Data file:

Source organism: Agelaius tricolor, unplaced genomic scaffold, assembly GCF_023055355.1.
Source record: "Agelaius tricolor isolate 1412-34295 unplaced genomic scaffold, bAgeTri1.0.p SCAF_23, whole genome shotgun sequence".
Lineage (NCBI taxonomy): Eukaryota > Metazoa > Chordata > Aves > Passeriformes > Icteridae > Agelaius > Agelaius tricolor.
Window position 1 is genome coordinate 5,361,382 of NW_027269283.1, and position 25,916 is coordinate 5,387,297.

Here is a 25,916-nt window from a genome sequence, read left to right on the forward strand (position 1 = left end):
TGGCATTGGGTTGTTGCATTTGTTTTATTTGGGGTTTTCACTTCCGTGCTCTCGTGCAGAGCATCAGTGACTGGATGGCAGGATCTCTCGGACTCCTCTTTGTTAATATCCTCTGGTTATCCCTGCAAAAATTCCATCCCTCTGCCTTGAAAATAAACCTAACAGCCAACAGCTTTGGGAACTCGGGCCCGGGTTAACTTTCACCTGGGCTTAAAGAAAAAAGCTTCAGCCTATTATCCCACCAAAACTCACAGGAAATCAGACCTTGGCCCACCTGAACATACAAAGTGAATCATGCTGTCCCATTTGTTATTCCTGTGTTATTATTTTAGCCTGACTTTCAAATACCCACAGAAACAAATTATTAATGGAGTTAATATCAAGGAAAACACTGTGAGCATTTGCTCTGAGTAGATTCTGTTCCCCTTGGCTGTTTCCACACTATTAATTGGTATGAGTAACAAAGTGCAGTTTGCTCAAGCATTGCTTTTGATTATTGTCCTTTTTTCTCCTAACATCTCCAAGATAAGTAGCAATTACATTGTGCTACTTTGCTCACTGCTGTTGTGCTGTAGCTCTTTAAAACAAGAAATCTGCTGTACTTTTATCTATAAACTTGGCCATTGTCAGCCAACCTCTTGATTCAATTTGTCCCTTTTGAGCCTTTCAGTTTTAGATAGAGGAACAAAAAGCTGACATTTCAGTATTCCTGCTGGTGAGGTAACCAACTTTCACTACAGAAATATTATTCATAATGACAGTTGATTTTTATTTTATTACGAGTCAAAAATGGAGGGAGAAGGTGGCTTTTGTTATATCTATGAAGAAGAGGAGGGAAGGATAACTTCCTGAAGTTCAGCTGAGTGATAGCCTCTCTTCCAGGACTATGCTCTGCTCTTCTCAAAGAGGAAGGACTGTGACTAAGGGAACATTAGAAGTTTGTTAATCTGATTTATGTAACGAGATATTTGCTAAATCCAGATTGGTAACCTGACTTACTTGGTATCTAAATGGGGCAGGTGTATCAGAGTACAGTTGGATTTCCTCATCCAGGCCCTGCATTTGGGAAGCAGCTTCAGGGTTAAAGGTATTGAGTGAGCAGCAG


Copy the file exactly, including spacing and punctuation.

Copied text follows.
Source organism: Agelaius tricolor, unplaced genomic scaffold, assembly GCF_023055355.1.
Source record: "Agelaius tricolor isolate 1412-34295 unplaced genomic scaffold, bAgeTri1.0.p SCAF_23, whole genome shotgun sequence".
Lineage (NCBI taxonomy): Eukaryota > Metazoa > Chordata > Aves > Passeriformes > Icteridae > Agelaius > Agelaius tricolor.
Window position 1 is genome coordinate 5,361,382 of NW_027269283.1, and position 25,916 is coordinate 5,387,297.

Here is a 25,916-nt window from a genome sequence, read left to right on the forward strand (position 1 = left end):
TGGCATTGGGTTGTTGCATTTGTTTTATTTGGGGTTTTCACTTCCGTGCTCTCGTGCAGAGCATCAGTGACTGGATGGCAGGATCTCTCGGACTCCTCTTTGTTAATATCCTCTGGTTATCCCTGCAAAAATTCCATCCCTCTGCCTTGAAAATAAACCTAACAGCCAACAGCTTTGGGAACTCGGGCCCGGGTTAACTTTCACCTGGGCTTAAAGAAAAAAGCTTCAGCCTATTATCCCACCAAAACTCACAGGAAATCAGACCTTGGCCCACCTGAACATACAAAGTGAATCATGCTGTCCCATTTGTTATTCCTGTGTTATTATTTTAGCCTGACTTTCAAATACCCACAGAAACAAATTATTAATGGAGTTAATATCAAGGAAAACACTGTGAGCATTTGCTCTGAGTAGATTCTGTTCCCCTTGGCTGTTTCCACACTATTAATTGGTATGAGTAACAAAGTGCAGTTTGCTCAAGCATTGCTTTTGATTATTGTCCTTTTTTCTCCTAACATCTCCAAGATAAGTAGCAATTACATTGTGCTACTTTGCTCACTGCTGTTGTGCTGTAGCTCTTTAAAACAAGAAATCTGCTGTACTTTTATCTATAAACTTGGCCATTGTCAGCCAACCTCTTGATTCAATTTGTCCCTTTTGAGCCTTTCAGTTTTAGATAGAGGAACAAAAAGCTGACATTTCAGTATTCCTGCTGGTGAGGTAACCAACTTTCACTACAGAAATATTATTCATAATGACAGTTGATTTTTATTTTATTACGAGTCAAAAATGGAGGGAGAAGGTGGCTTTTGTTATATCTATGAAGAAGAGGAGGGAAGGATAACTTCCTGAAGTTCAGCTGAGTGATAGCCTCTCTTCCAGGACTATGCTCTGCTCTTCTCAAAGAGGAAGGACTGTGACTAAGGGAACATTAGAAGTTTGTTAATCTGATTTATGTAACGAGATATTTGCTAAATCCAGATTGGTAACCTGACTTACTTGGTATCTAAATGGGGCAGGTGTATCAGAGTACAGTTGGATTTCCTCATCCAGGCCCTGCATTTGGGAAGCAGCTTCAGGGTTAAAGGTATTGAGTGAGCAGCAG